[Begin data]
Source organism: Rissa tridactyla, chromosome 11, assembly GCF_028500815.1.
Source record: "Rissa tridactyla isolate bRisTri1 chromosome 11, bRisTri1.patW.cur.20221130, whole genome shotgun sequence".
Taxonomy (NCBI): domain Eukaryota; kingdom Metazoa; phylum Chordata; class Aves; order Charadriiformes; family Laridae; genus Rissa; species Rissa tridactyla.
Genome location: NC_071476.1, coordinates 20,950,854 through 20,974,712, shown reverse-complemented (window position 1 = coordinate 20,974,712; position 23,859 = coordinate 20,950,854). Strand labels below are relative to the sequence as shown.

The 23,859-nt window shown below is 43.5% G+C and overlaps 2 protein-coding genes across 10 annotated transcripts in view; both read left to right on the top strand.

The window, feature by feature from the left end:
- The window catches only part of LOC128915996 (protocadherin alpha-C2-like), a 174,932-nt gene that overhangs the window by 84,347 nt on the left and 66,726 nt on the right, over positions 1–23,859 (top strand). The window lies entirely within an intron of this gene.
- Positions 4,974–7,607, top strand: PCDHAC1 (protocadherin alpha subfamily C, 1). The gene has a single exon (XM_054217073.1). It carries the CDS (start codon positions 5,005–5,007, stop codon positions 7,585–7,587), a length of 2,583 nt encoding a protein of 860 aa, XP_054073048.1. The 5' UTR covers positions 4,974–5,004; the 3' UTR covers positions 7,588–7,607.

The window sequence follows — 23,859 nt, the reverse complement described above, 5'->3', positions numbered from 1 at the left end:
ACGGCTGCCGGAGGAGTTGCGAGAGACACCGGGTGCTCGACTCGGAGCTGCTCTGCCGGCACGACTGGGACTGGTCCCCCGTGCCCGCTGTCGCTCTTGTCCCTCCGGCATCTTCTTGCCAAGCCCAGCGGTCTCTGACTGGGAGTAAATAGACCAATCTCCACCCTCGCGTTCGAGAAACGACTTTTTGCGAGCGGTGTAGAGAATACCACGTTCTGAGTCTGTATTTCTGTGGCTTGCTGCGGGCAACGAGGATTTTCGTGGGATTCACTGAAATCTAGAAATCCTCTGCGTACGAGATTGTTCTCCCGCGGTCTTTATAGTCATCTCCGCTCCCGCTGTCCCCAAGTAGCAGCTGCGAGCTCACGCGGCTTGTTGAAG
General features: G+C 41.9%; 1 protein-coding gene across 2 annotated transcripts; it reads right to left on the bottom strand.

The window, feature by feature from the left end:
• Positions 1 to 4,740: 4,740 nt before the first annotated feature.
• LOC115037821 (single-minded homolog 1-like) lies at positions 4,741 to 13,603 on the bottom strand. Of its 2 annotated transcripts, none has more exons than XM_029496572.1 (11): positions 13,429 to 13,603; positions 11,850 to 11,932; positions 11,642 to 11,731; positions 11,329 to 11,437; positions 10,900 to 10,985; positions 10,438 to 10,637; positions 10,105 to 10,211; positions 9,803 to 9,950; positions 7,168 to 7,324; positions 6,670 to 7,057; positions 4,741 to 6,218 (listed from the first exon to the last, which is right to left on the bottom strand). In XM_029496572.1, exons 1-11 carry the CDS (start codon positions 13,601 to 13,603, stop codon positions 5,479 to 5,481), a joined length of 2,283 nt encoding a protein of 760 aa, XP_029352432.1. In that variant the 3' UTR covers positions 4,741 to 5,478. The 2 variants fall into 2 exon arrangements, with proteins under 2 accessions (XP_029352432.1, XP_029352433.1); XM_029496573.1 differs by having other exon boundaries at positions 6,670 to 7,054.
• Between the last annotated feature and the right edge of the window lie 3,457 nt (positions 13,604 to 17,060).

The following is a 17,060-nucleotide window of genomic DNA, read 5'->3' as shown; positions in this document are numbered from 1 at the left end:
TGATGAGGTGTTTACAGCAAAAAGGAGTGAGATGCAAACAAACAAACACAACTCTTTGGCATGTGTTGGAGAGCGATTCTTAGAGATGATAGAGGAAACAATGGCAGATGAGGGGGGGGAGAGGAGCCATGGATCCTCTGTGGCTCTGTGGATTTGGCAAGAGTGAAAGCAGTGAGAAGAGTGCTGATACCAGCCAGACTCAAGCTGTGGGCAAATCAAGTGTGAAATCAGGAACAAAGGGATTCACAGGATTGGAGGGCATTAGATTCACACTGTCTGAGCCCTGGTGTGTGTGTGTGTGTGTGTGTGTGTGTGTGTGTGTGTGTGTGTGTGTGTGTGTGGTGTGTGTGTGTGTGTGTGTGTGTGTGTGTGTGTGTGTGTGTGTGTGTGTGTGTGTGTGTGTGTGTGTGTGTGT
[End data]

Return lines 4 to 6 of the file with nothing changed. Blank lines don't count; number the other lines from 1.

Genome location: NC_071476.1, coordinates 20,950,854 through 20,974,712, shown reverse-complemented (window position 1 = coordinate 20,974,712; position 23,859 = coordinate 20,950,854). Strand labels below are relative to the sequence as shown.

The 23,859-nt window shown below is 43.5% G+C and overlaps 2 protein-coding genes across 10 annotated transcripts in view; both read left to right on the top strand.

The window, feature by feature from the left end: